Project Registry F

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FANCY FREE / Ray Wulff / Long Island, NY / / 1-17-01: Currently I have all the frames and the center board trunk built. I am located on Long Island NY so I am waiting for warmer weather to set up the boat on the building jig.
5-15-01: The boat is now set up and the side planking on. The bottom is next. For anyone building Fancy Free I found a few things you might consider. I built the motor well last winter and installed it when the boat was set up. This seemed easier than doing in the order given in the instructions. You have to install the 1/2″ bolt in the mooring bits and stem prior to putting on the sides or you won’t be able to get it in. If you set up the boat at the height given in the plans the mooring bits will be to long and hit the floor. To correct this I rounded the lower ends of the bits so that when the boat is righted they can be swung in to place without hitting the keel.
8-28-02: It is now a race to see if I can get it in the water this year. All Construction is done and I am about to start the rigging.
9-22-02: Attached are two photos of the first sail of my version of Fancy Free. It was launched 19 Sept 2002. It sails better than I expected. It’s a great little boat. It’s name is the Annie B. (see Customer Photos)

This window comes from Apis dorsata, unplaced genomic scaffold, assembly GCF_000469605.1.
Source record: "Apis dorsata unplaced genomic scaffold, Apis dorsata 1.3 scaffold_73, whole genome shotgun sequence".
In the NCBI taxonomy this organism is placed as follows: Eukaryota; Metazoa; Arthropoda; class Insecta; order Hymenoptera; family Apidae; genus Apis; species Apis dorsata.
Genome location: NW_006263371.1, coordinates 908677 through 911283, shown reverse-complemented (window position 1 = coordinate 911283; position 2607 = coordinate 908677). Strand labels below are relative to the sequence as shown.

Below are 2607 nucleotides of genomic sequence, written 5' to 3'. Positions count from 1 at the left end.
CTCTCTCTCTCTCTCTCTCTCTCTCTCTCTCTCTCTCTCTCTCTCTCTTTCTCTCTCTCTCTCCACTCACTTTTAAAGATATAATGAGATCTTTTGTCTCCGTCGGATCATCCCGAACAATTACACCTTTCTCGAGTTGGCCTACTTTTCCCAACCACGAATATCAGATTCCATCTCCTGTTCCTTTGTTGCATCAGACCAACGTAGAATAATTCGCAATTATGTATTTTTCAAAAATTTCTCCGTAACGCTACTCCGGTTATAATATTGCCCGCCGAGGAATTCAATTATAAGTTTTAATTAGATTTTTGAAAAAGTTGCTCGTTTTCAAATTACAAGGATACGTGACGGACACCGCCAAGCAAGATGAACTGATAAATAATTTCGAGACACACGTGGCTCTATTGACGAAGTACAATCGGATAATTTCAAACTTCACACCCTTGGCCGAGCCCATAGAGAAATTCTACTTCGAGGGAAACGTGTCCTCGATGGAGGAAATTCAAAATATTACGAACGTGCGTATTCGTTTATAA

FANCY FREE / B. Watson / Idaho / / 4-25-02: I started construction of the Fancy Free in January, 2002. Boat is being built in a large garage/shop where I live in North Idaho. Presently getting ready to fiberglass the hull.
3-27-03: I completed the hull and turned it just before Christmas 2002. It looked pretty impressive after it was turned upright. Since then I have completed the rudder and tiller, the cabin sole and the decking for the v-berth. The mooring bits have been installed and I have two nice pieces of Sitka spruce for the gaff and the bowsprit. I’ve received the Glen-l hardware kit and the spar kit should be arriving today. In the near future I’ll be installing the motor well, the settee and the counter/locker in the galley. I will be ordering the rigging kit and the sails soon.

FANCY FREE / Blaine Dymock / Hillsboro, OR / / 2-28-03: I have recently completed construction of all frames, the transom and stem for this boat. I have cut all the parts for the Centerboard case and will be putting that together over the next few days. I hope to set all the frames and the keel in the next few days. I have never built a boat before, but I have done a lot of cabinet work. I’am actually finding this to be a bit easier so far. The epoxy work is new for me. Still puzzling through what mix and fillers work best for certain jobs. I work in the lumber business, so I have been able to get some really great wood, at cost, from a number of my contacts. Hardel Mutual Plywood produces some really high grade Doug Fir Marine AA Plywood, for anyone who lives on the west coast. They operate out of Chehalis, WA.